Sometimes racing is as much about timing as it is raw speed. All drivers have their struggles over the course of a long NASCAR Cup Series season, and how they minimize them is as important as putting them in the past and moving on.
The timing wasn’t quite right for Alex Bowman in 2021 — he hit a small slump just as the playoffs were heating up, and it cost him a deeper run than he might have been capable of. Had he made the round of eight, he’d have made the title race on the strength of a win in the penultimate race at Martinsville.
But judging Bowman on his playoff run alone is like judging a steak dinner only on the slightly dry chocolate cake that came afterward. 2021 was a breakout season for Bowman. He was given a vote of confidence by sponsor Ally Financial, who chose Bowman to succeed seven-time champion Jimmie Johnson in racing with their colors and Johnson’s No. 48. He rewarded their confidence with four wins; only Cup champion Kyle Larson scored more trophies than Bowman did in the series, and while that playoff slump knocked Bowman to a 14th-place points finish, he had career highs in wins, top 5s and top 10s, and he sat on the pole for the Daytona 500.
It seems like a lifetime ago that Bowman was let go from a lower-tier ride via a Twitter post. Instead of becoming bitter, Bowman grew. He filled in for Dale Earnhardt Jr. after Earnhardt’s season-ending concussion in 2016, and he served as Hendrick Motorsports’ test driver in 2017 without making a single Cup start that season. The patience paid off. Instead of taking a backmarker ride, he stuck it out and was the driver Earnhardt chose to replace him upon his retirement. Since then, Bowman has shown that he belongs at HMS.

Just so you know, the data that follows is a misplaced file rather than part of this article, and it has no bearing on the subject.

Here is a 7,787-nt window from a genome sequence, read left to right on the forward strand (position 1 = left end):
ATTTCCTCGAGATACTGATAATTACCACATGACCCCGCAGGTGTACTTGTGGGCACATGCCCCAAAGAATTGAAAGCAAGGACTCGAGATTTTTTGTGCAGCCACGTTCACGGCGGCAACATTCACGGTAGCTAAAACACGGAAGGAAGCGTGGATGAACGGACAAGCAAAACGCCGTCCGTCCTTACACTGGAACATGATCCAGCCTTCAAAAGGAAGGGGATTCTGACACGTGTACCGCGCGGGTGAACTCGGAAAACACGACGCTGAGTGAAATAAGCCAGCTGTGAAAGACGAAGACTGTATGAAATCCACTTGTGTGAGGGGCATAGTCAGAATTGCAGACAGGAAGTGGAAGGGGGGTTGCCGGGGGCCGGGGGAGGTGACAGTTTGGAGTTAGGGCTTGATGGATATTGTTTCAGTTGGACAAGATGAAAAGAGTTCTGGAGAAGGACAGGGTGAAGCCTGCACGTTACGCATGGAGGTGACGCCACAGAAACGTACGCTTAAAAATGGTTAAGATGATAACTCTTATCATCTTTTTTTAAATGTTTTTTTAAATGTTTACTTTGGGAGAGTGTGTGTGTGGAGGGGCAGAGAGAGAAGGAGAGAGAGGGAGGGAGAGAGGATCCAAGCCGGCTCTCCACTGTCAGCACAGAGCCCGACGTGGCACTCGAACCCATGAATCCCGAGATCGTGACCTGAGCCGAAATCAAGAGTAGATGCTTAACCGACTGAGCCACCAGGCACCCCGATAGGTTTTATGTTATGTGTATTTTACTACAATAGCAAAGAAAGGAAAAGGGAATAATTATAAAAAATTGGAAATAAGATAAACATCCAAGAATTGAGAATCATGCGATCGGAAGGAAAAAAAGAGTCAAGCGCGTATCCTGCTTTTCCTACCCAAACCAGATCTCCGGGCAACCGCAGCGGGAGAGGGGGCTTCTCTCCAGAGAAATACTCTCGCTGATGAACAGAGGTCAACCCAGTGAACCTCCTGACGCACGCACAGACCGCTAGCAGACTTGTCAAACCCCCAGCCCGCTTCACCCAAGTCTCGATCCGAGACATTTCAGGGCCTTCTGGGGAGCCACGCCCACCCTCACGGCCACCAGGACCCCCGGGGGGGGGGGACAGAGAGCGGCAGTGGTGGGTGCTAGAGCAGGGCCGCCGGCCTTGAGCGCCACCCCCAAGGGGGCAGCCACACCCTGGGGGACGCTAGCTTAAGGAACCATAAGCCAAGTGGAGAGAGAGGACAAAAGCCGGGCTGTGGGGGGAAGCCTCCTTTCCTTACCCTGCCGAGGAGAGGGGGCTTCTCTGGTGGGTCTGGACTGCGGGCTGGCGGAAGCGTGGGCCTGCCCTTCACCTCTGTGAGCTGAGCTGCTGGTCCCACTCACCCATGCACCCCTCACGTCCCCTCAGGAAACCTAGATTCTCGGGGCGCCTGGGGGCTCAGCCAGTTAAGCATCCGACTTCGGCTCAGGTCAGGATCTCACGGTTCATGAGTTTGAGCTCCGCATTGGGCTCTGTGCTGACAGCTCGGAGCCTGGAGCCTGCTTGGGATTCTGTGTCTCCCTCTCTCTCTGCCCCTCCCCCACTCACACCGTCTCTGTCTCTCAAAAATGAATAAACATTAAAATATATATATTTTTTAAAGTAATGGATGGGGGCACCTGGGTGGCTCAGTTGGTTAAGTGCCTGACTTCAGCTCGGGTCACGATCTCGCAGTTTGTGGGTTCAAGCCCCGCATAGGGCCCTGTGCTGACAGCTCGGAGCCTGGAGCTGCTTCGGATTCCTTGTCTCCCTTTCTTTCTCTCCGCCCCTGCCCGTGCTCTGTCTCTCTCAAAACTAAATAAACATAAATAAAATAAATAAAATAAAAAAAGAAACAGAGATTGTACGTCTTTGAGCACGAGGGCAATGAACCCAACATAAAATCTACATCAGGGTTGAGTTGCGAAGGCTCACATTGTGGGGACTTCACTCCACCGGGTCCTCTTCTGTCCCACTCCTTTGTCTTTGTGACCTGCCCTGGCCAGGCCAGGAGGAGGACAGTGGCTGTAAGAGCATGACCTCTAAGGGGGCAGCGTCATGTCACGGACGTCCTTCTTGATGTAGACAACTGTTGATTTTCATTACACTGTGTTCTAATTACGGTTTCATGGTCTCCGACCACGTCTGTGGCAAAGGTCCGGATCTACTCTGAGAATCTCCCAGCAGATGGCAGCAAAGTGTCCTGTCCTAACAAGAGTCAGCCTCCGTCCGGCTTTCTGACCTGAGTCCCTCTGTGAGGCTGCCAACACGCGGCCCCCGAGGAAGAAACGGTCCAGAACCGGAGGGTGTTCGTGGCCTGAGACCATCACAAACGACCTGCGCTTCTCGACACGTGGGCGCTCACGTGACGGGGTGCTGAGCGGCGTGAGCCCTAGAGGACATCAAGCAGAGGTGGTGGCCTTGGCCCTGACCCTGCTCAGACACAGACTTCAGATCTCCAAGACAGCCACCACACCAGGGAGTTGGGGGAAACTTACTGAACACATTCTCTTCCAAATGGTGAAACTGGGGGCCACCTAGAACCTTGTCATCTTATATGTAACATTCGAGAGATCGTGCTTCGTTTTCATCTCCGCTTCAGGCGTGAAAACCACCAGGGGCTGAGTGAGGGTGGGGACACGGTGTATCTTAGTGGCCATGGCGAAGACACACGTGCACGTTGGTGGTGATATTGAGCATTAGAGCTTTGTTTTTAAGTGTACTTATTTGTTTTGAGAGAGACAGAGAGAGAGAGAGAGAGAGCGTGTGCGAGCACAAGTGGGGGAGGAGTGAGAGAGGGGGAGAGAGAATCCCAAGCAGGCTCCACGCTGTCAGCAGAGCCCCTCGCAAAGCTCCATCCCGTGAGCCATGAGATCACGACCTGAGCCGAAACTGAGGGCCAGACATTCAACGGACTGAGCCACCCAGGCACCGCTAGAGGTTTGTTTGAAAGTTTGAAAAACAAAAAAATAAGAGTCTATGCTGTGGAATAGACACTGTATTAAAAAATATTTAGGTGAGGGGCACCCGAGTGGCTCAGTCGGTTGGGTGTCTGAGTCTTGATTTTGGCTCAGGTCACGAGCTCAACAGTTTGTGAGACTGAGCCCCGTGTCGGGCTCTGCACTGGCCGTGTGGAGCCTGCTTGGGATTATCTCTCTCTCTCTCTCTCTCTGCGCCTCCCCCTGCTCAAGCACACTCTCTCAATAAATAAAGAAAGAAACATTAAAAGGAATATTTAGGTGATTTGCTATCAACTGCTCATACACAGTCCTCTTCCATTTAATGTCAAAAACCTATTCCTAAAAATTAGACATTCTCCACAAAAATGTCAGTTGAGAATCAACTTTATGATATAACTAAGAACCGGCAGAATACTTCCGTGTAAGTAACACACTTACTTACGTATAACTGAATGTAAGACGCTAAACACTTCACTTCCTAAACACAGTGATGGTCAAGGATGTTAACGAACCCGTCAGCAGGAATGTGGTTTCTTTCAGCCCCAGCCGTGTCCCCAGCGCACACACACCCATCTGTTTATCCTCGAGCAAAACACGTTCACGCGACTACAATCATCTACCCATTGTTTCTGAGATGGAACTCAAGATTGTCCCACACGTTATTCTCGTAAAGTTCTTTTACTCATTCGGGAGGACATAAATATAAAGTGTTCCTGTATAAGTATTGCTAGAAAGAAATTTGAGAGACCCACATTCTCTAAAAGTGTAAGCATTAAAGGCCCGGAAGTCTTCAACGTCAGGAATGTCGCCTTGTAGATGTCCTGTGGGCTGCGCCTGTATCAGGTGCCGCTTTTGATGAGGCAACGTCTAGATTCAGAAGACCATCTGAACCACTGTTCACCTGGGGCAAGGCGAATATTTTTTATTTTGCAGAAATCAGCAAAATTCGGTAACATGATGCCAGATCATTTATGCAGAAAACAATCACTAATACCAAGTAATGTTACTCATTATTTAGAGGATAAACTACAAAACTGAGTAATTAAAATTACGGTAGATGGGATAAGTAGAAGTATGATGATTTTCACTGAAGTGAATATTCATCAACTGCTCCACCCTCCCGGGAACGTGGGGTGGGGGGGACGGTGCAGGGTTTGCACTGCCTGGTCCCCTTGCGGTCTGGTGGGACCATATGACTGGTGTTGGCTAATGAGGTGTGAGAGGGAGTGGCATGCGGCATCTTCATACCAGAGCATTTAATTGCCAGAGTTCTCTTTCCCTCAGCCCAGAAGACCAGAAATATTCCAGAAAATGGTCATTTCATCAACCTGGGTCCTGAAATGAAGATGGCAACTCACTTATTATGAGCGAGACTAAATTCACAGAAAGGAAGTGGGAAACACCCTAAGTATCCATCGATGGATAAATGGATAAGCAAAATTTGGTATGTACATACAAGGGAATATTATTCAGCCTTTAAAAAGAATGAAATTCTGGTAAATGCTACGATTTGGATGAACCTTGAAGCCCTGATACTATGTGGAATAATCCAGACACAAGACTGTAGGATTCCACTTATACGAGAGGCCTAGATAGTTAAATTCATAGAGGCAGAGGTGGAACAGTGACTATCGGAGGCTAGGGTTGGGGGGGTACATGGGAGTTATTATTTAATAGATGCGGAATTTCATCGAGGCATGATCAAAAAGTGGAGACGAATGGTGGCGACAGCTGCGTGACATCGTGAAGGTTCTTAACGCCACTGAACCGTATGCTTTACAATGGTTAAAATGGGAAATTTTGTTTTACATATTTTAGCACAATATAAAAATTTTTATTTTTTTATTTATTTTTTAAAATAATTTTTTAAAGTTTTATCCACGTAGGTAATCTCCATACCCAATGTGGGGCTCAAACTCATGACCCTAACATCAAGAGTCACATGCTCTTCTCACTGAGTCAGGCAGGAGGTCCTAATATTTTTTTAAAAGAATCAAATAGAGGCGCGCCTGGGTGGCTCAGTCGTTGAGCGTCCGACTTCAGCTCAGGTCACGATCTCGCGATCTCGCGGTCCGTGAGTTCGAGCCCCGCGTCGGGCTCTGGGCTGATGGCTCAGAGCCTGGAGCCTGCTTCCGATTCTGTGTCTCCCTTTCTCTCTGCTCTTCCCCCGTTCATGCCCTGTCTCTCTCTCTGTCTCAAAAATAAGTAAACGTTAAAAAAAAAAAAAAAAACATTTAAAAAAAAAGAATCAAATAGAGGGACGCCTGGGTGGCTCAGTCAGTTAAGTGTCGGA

His time as a test driver gave Bowman the opportunity to focus on how setups affect the racecars, and he’s turned that into smart, concise communication with crew chief Greg Ives. He’s able to give good detail on the cars, and Ives is able to turn that into winning adjustments and strategies. The pair has grown well together and has won at some of the series’ toughest tracks, taking victories at both Dover and Pocono in 2021 as well as Richmond and Martinsville.
Bowman can certainly be aggressive on track — a skirmish with Denny Hamlin won him the Martinsville playoff race, and he’s earned some ire from others as well. He also needs to cut his DNF total a little; the top points finishers don’t generally have many, and Bowman had five, enough to cost him in the standings.
Bowman is probably the least consistent of the Hendrick stable, though his 16 top 10s in 2021 is an enviable number. Top-10 finishes aren’t as glamorous as wins, but they tell a tale, and champions tend to rack up a lot of them. Bowman will also have to fight his other three Hendrick teammates for supremacy: Chase Elliott and Kyle Larson have won the last two Cup titles, and William Byron set a record with 11 straight top-10 finishes. This four-car team achieved historic balance in 2021, including its first 1-2-3-4 finish in team history, and how they maintain their momentum is a key storyline with the Next Gen’s debut.
This season will be about balance for Bowman. If he can win a couple of races while adding a handful of top 5s and top 10s to his season totals and reducing his DNF number, he’ll be the kind of driver who’s a consistent points threat. Bowman might not dominate like teammate Kyle Larson, but he’s certainly repaying the confidence of his team and sponsors.